Rotating vs Tilting the Shoulders
As with anything in life, you can overdo a good thing in the golf swing.
One of the great things about the one plane swing is that it doesn't require you to make a massive shift to your right (for a right handed golfer) on the backswing, then a massive shift and slide back to the left. You can stay more centered.
The problem is, people interpret this in different ways, and often end up dipping or tilting their shoulders dramatically on the backswing. They end up hitting very, very bad shots, thinking that they're "staying centered."
If you do nothing but rotate around your spine, your body will turn and you will stay very centered, as Chuck demonstrates in the pair of photos at left, above. The shoulder plane doesn't change; the shoulders stay level, perpendicular to the spine.
If you tilt instead of turning, as Chuck demonstrates in the photos to the right, your head tilts back, your hips slide out, and your shoulder plane changes. This is incorrect.
The difference is even more dramatic when you get your spine tilt at address and then tilt rather than turn. You can see this in the down the line views above. In the final photo we see that he hasn't actually turned at all. He just dipped his shoulders and lifted his arms to get up on plane.
With a golf club in your hands, as Chuck demonstrates at right above, the tilt puts you in a very awkward position. He looks relatively centered - his head hasn't really moved off the target - but he haven't actually turned. He's made a false backswing and a false turn.
What Not to Do
You need to turn away from the target and rotating your body around your spine, rather than tilting and kinking the spine. You turn away from the target, then turn back through.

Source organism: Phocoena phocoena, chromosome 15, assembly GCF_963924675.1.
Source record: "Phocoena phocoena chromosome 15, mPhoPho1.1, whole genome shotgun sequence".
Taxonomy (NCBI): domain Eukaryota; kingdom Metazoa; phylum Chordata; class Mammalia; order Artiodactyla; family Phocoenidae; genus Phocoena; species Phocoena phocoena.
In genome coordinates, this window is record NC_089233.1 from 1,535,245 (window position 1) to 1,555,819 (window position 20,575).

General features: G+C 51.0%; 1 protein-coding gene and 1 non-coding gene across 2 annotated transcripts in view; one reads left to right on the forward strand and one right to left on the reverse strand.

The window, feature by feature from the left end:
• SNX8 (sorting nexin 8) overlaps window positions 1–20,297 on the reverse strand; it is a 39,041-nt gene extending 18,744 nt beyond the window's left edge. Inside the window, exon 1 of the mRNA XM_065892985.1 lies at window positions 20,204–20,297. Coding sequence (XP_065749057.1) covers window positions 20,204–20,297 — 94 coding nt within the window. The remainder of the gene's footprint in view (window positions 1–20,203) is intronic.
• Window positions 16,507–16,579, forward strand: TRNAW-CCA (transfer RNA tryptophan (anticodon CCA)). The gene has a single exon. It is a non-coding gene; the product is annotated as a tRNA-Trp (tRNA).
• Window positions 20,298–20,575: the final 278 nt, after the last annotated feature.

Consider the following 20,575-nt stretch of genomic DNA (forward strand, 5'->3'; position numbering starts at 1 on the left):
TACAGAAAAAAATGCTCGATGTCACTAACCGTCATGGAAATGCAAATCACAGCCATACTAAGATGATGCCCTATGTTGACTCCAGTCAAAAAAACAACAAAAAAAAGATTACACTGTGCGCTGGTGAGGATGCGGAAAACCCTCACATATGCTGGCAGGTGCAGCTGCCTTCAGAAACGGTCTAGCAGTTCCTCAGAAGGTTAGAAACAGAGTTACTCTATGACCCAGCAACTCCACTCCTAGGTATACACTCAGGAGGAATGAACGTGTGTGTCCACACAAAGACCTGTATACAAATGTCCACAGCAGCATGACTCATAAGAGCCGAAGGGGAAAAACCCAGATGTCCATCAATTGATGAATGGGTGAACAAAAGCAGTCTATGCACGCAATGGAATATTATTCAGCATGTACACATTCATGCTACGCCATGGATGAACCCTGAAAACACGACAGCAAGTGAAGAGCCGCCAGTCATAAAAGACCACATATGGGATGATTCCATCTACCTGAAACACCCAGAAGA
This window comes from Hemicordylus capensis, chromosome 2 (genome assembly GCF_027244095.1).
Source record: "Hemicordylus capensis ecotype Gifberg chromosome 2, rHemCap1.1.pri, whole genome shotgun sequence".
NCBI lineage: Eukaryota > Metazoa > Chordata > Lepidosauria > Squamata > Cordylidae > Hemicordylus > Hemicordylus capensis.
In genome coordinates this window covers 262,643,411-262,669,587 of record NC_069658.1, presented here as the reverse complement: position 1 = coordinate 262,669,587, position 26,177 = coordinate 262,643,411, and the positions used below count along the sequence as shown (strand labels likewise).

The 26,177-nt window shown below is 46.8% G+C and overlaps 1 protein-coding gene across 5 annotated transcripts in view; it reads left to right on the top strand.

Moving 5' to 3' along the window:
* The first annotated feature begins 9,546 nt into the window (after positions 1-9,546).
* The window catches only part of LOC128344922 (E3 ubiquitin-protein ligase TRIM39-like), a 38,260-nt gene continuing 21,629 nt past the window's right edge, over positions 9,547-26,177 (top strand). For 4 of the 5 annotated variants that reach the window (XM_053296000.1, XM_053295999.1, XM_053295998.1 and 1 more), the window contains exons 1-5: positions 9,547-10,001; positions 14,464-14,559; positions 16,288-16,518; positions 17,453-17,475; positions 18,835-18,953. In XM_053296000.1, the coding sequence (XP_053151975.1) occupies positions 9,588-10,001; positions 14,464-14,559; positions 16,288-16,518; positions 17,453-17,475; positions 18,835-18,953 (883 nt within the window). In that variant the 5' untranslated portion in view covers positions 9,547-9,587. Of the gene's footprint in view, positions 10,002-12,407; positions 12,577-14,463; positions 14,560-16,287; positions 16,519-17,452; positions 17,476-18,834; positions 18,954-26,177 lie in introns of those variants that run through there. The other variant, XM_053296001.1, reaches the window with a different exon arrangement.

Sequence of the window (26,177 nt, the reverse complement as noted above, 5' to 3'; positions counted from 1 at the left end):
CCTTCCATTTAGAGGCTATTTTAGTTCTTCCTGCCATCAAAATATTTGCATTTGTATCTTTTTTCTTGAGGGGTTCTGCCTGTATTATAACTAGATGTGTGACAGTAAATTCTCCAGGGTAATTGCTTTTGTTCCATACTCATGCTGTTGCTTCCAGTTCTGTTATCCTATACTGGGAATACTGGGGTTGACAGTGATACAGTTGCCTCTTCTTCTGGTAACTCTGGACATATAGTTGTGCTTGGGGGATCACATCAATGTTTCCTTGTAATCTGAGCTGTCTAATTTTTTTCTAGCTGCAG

You never want to feel like you're tilting the way Chuck is in the photo at right. That's the worst position ever, because now you have no choice but to try and make a ton of manipulations to achieve a solid impact.
People who tilt like this often end up hitting the ball out to the right, or flipping it left, or they'll come down very steep because their shoulders are on such a steep arc.
They try to stay centered through impact and they end up just coming down and chopping on top of the ball.
It's critical that you understand rotation. This is a rotational golf swing, and you have to understand how to turn on the backswing and still stay centered.
Do This Instead
Rather than feeling like you have to twist your whole body around in order to keep your head stuck in place, you have to learn to turn and rotate back around your spine.
There's a good analogy, but we try to use it very cautiously because it can also be misinterpreted. It's the idea of starting a lawnmower.
If you were starting a lawnmower with a pull cord, you wouldn't just pull your arm straight back - you'd get no leverage. That's what you're doing in the golf swing when you tilt your shoulders and just rip your arm back without turning.
Instead, you use your whole body to pull that cord back. You would rotate your core, your hips, your chest, your shoulders, and everything to get some power going back.
Done correctly, it's a great analogy for getting your body to turn in the golf swing rather than dipping and trying to "start the lawnmower" with just your arm.
Try it Yourself
If you're comfortable with the lawnmower analogy and you don't have a lot of trouble keeping your arms a bit more passive, you can use this concept in your swing.
Start it like a lawnmower to get your body turning properly, rather than tilting.
When you start your swing, imagine pulling a lawnmower cord. Use your whole body, pulling your arms and turning your body to move the club back and get your shoulders and everything turning correctly, rather than tilting.
This will get the club working back and up correctly on plane, rather than dipping and lifting.
Practice this move in a mirror. See how different it looks when your body and your shoulders turn instead of tilting, and watch your ball striking improve.
Checkpoints for Practice
- Some golfers misinterpret "staying centered" in the Rotary Swing, tilting the shoulders instead of rotating the body
- This false turn throws the shoulders off plane, kinks the spine, and causes all kinds of bad shots
- Keep the shoulders perpendicular as you rotate your body around your spine, turning away from the target
- Imagine starting a lawnmower with a pull cord - you turn your body for leverage rather than just pulling with your arm